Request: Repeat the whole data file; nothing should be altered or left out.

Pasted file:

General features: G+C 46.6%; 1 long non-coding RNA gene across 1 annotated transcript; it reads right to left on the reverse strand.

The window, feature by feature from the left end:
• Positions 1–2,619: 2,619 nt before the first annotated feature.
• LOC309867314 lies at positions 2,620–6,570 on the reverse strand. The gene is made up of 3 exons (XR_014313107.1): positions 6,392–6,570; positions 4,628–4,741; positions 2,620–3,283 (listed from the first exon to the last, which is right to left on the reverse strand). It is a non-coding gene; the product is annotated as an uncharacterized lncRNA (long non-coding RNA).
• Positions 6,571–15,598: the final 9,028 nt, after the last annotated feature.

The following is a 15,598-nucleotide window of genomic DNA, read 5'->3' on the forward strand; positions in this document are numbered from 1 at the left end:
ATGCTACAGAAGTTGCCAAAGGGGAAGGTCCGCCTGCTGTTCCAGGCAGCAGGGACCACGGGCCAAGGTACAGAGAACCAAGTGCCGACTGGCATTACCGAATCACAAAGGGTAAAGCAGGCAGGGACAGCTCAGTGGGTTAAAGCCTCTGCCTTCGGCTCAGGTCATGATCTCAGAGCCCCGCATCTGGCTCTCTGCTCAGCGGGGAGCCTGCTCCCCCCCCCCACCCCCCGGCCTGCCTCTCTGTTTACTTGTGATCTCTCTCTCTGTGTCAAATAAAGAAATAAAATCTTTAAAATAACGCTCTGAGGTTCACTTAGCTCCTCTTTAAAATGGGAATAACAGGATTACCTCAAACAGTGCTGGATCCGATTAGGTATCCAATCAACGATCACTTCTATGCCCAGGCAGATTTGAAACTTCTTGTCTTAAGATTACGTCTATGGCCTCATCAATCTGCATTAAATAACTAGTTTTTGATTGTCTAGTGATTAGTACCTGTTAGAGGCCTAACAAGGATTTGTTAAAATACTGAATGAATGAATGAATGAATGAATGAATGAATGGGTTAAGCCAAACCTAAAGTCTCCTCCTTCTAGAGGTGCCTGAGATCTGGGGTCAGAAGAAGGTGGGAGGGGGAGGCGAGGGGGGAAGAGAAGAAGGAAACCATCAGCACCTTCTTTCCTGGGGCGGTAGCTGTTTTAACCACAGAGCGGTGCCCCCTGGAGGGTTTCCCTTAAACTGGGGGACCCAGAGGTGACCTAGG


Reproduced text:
General features: G+C 46.6%; 1 long non-coding RNA gene across 1 annotated transcript; it reads right to left on the reverse strand.

The window, feature by feature from the left end:
• Positions 1–2,619: 2,619 nt before the first annotated feature.
• LOC309867314 lies at positions 2,620–6,570 on the reverse strand. The gene is made up of 3 exons (XR_014313107.1): positions 6,392–6,570; positions 4,628–4,741; positions 2,620–3,283 (listed from the first exon to the last, which is right to left on the reverse strand). It is a non-coding gene; the product is annotated as an uncharacterized lncRNA (long non-coding RNA).
• Positions 6,571–15,598: the final 9,028 nt, after the last annotated feature.

The following is a 15,598-nucleotide window of genomic DNA, read 5'->3' on the forward strand; positions in this document are numbered from 1 at the left end:
ATGCTACAGAAGTTGCCAAAGGGGAAGGTCCGCCTGCTGTTCCAGGCAGCAGGGACCACGGGCCAAGGTACAGAGAACCAAGTGCCGACTGGCATTACCGAATCACAAAGGGTAAAGCAGGCAGGGACAGCTCAGTGGGTTAAAGCCTCTGCCTTCGGCTCAGGTCATGATCTCAGAGCCCCGCATCTGGCTCTCTGCTCAGCGGGGAGCCTGCTCCCCCCCCCCACCCCCCGGCCTGCCTCTCTGTTTACTTGTGATCTCTCTCTCTGTGTCAAATAAAGAAATAAAATCTTTAAAATAACGCTCTGAGGTTCACTTAGCTCCTCTTTAAAATGGGAATAACAGGATTACCTCAAACAGTGCTGGATCCGATTAGGTATCCAATCAACGATCACTTCTATGCCCAGGCAGATTTGAAACTTCTTGTCTTAAGATTACGTCTATGGCCTCATCAATCTGCATTAAATAACTAGTTTTTGATTGTCTAGTGATTAGTACCTGTTAGAGGCCTAACAAGGATTTGTTAAAATACTGAATGAATGAATGAATGAATGAATGAATGAATGGGTTAAGCCAAACCTAAAGTCTCCTCCTTCTAGAGGTGCCTGAGATCTGGGGTCAGAAGAAGGTGGGAGGGGGAGGCGAGGGGGGAAGAGAAGAAGGAAACCATCAGCACCTTCTTTCCTGGGGCGGTAGCTGTTTTAACCACAGAGCGGTGCCCCCTGGAGGGTTTCCCTTAAACTGGGGGACCCAGAGGTGACCTAGG